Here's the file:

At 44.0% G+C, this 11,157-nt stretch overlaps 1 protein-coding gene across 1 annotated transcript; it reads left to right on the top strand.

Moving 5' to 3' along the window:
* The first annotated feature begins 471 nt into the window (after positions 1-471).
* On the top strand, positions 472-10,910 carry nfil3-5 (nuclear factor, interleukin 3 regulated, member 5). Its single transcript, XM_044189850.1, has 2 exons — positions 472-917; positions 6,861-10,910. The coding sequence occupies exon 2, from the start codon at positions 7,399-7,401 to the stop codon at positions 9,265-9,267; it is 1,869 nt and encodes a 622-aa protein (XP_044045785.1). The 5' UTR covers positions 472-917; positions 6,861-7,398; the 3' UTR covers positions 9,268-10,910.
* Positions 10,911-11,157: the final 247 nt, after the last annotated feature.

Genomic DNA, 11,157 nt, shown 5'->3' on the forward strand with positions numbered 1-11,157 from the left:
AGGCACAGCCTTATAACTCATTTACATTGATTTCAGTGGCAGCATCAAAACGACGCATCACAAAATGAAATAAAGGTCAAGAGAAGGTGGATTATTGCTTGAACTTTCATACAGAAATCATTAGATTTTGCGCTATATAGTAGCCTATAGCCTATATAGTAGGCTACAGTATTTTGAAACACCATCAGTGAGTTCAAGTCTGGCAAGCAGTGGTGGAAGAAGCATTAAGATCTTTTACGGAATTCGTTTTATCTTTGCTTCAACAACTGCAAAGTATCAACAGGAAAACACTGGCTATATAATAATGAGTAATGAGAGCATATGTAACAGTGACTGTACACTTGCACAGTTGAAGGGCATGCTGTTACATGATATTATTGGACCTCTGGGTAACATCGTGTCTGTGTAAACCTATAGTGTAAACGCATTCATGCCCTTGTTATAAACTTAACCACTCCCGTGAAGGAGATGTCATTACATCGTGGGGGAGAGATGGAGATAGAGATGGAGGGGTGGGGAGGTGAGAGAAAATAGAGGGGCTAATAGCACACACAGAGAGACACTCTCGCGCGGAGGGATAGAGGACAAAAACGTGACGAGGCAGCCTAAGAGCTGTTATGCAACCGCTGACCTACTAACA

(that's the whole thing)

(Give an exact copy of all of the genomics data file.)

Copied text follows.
At 44.0% G+C, this 11,157-nt stretch overlaps 1 protein-coding gene across 1 annotated transcript; it reads left to right on the top strand.

Moving 5' to 3' along the window:
* The first annotated feature begins 471 nt into the window (after positions 1-471).
* On the top strand, positions 472-10,910 carry nfil3-5 (nuclear factor, interleukin 3 regulated, member 5). Its single transcript, XM_044189850.1, has 2 exons — positions 472-917; positions 6,861-10,910. The coding sequence occupies exon 2, from the start codon at positions 7,399-7,401 to the stop codon at positions 9,265-9,267; it is 1,869 nt and encodes a 622-aa protein (XP_044045785.1). The 5' UTR covers positions 472-917; positions 6,861-7,398; the 3' UTR covers positions 9,268-10,910.
* Positions 10,911-11,157: the final 247 nt, after the last annotated feature.

Genomic DNA, 11,157 nt, shown 5'->3' on the forward strand with positions numbered 1-11,157 from the left:
AGGCACAGCCTTATAACTCATTTACATTGATTTCAGTGGCAGCATCAAAACGACGCATCACAAAATGAAATAAAGGTCAAGAGAAGGTGGATTATTGCTTGAACTTTCATACAGAAATCATTAGATTTTGCGCTATATAGTAGCCTATAGCCTATATAGTAGGCTACAGTATTTTGAAACACCATCAGTGAGTTCAAGTCTGGCAAGCAGTGGTGGAAGAAGCATTAAGATCTTTTACGGAATTCGTTTTATCTTTGCTTCAACAACTGCAAAGTATCAACAGGAAAACACTGGCTATATAATAATGAGTAATGAGAGCATATGTAACAGTGACTGTACACTTGCACAGTTGAAGGGCATGCTGTTACATGATATTATTGGACCTCTGGGTAACATCGTGTCTGTGTAAACCTATAGTGTAAACGCATTCATGCCCTTGTTATAAACTTAACCACTCCCGTGAAGGAGATGTCATTACATCGTGGGGGAGAGATGGAGATAGAGATGGAGGGGTGGGGAGGTGAGAGAAAATAGAGGGGCTAATAGCACACACAGAGAGACACTCTCGCGCGGAGGGATAGAGGACAAAAACGTGACGAGGCAGCCTAAGAGCTGTTATGCAACCGCTGACCTACTAACA